I was once at a dinner with faculty members and graduate students, and during what I thought was a philosophical conversation, I made the mistake of mentioning, as a philosophical example, a detail of my personal life that routinely gives the impression to men that a woman is “easy”. After that, a faculty member started to mildly flirt with me, to my surprise and dismay. He stopped after I stopped saying hi to him in the halls, or acknowledging him in any way. For all that time, I felt guilty, as if I was the one who did something wrong.
Later on, in a seminar discussion, I made sure to make a similar point without using my personal life, but by using a sociological generalization. Still, what the men present in the seminar took home was that I was “easy”, and another faculty, during an evening out, made a joke about me that gave the impression that I had relaxed sexual morals. Other male students felt entitled to make similar jokes. I wrote an email to the professor, explaining why his joke was inappropriate. He apologized profusely. So that one went well! (It goes without saying that whether or not I am actually “easy” is irrelevant here.)
Once I was visiting my partner who was in a different PhD program. Prospective students were also visiting that department at the time and I joined them for a night out. I kept asking people about their research interests. Nobody ever asked me about mine. I was just his girlfriend, after all.
There have been many more events similar to this last one, which, more than sexual harassment in its various forms, arguably constitute the most damaging way of undermining women’s academic self-esteem: instances of subtle, widespread, and often unconscious forms of sexism. I personally experienced what so many women reported experiencing on this blog: a woman makes a point, sees it fall flat, and then hears the same point being repeated by a man and acknowledged; a woman is paralyzed by stereotype threat; a woman is rarely, if ever, asked to read or discuss a male colleague’s work; and so forth.
A final meta-reflection: it took me a long time—in fact, more than a year—to finish writing this submission. It was not because I had a hard time putting together anecdotes. (In fact, I left some out.) It was because I spent a long time worrying about being identified, and subsequently worked on making the submission as anonymous as possible.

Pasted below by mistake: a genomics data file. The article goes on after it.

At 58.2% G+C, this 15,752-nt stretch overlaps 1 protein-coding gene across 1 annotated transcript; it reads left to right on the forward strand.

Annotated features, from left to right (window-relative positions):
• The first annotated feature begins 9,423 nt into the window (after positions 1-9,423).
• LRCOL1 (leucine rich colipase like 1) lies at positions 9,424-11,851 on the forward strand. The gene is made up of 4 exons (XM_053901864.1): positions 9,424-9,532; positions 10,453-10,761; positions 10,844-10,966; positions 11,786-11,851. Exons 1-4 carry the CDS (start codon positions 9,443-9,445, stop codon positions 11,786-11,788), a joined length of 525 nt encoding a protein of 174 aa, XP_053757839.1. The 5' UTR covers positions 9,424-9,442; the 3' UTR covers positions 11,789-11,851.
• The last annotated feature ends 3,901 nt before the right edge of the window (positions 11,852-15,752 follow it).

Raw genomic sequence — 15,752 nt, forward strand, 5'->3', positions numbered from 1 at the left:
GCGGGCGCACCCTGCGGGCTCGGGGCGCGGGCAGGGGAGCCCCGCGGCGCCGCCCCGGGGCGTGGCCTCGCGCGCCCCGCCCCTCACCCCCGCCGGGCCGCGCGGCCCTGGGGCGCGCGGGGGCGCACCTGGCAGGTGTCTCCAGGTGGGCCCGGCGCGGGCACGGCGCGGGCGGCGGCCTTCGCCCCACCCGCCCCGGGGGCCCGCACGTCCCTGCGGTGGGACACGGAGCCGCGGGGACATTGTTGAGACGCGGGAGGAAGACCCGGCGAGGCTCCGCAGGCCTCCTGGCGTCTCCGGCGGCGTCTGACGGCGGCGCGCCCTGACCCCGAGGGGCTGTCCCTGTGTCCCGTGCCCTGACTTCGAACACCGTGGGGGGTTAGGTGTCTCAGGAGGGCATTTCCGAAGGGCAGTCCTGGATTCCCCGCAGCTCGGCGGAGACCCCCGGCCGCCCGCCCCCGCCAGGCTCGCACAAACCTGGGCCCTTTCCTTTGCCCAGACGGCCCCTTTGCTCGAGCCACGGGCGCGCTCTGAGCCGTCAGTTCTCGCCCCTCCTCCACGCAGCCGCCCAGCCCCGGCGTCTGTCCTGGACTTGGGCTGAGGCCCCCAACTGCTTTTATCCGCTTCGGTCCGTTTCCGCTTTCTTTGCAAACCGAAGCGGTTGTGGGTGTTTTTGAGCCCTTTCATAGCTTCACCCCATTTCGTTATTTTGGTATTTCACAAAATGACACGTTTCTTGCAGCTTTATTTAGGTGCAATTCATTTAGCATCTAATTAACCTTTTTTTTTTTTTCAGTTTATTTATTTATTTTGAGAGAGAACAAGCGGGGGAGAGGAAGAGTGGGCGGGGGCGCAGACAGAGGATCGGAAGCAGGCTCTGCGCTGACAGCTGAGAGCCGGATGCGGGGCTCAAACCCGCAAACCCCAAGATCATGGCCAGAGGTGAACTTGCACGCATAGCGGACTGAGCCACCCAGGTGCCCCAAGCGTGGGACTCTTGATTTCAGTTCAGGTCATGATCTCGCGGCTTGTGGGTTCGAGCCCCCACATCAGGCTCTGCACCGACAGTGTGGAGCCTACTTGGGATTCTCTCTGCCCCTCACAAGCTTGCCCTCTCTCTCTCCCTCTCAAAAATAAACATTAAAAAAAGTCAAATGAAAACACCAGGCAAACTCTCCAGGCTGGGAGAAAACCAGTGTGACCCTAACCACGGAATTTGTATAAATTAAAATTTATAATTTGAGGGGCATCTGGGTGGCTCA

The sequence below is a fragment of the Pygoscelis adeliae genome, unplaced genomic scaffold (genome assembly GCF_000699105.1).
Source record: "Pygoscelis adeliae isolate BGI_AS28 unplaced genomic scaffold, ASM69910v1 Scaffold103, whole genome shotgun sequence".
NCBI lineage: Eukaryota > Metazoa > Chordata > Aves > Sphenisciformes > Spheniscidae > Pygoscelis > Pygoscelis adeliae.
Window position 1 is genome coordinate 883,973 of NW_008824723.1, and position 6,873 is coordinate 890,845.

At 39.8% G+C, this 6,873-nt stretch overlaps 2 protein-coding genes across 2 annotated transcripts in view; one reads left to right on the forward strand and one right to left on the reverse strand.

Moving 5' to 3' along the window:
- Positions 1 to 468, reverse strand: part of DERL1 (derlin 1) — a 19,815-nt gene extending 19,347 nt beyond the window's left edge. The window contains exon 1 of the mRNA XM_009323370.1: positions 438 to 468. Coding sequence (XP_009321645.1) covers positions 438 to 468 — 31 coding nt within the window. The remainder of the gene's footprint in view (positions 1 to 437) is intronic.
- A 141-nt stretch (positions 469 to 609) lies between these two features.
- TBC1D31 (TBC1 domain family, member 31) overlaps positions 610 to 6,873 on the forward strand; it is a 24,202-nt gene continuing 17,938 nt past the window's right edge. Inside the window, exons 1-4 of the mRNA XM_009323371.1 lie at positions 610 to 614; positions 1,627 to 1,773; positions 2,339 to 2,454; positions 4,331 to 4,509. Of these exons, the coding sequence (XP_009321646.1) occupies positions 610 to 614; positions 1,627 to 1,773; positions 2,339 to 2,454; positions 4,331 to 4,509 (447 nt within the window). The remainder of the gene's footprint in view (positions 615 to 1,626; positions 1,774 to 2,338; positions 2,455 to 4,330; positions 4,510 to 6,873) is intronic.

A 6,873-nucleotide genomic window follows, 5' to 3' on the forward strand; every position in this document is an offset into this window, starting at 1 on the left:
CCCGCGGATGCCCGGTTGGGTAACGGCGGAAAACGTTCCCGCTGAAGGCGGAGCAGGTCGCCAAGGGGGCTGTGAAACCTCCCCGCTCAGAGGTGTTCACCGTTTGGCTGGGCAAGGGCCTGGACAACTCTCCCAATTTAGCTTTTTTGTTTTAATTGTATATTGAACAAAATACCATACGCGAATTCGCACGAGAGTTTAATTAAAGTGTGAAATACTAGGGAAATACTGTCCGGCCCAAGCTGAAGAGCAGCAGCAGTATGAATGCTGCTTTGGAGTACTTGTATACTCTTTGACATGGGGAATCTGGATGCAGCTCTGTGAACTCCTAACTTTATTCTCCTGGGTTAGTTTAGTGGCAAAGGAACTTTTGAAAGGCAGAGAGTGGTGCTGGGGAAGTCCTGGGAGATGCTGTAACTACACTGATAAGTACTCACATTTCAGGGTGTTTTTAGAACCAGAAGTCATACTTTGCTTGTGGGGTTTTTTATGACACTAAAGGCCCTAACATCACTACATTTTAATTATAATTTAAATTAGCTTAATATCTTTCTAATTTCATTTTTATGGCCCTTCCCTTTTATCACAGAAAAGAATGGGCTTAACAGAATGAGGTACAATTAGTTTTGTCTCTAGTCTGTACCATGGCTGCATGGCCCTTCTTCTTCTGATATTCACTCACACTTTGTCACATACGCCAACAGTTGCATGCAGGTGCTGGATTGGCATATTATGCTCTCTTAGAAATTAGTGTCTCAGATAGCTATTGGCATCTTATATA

My preoccupation with anonymity was not only due to the fear of backlashes in the professional sphere, but mainly due to the fear of disrupting some friendships that I still hold with some people mentioned in the post. After all, some of the offenders are still my friends, and this is absolutely unsurprising. Human beings are weak-willed, opaque to themselves, inconsistent, and prone to error. All human beings, men and women (and people who refuse to identify with one gender) alike! Many men who say something offensive and who slip into sexist behavior don’t mean it, don’t realize it, or can’t help it. They may regret it afterwards, but are unable to apologize. They may apologize, but then do it again.
My aim in submitting this post is, like everybody else on this blog, to share my experience as a woman in philosophy, and to highlight sins but not to point my finger against the sinners. Some sinners deserve to be pointed at, of course. Unfortunately, the worst offenders, in virtue of the gravity of their crimes, often go unreported and hence unpunished. But in my case, my main aim is to contribute to make my male and female colleagues aware of things that happen to women in philosophy, hoping that this will bring about awareness and change.
Blogs like this one should not be seen by men as a self-righteous “J’accuse” to specific (mostly male) individuals, but as an appeal to all people of good faith who want to improve the profession. As a post on the Feminist Philosophers blog recently reminded us, the status of women in the profession (and of all minorities, if I may add) is everyone’s business.
There is a younger female graduate student in my department with whom I have had a lot of really good conversations. She is smart, open-minded, and insightful. I get a lot out of our discussions, and I would like to think that I respect her just as much as anyone. But sometimes she talks to me as if she’s afraid that I’ll disagree with her, as if she has to make sure to put things gently – with a smile – and to pull back at any sign of resistance. It makes me feel uncomfortable about contradicting her, and I end up talking to her differently than others in my department. That, in turn, makes me feel like an awful sexist, like I’m helping to create an environment in which she’s treated delicately because she “can’t handle” the normal intensity of philosophical discussion, and because she’s “too gentle and sweet to really be argued with.” I want to talk to her in a way that makes her feel comfortable, but sometimes I suspect that my instincts about how to do that are telling me to treat her “like a cute, dumb girl.” I wish I knew how to do the right thing.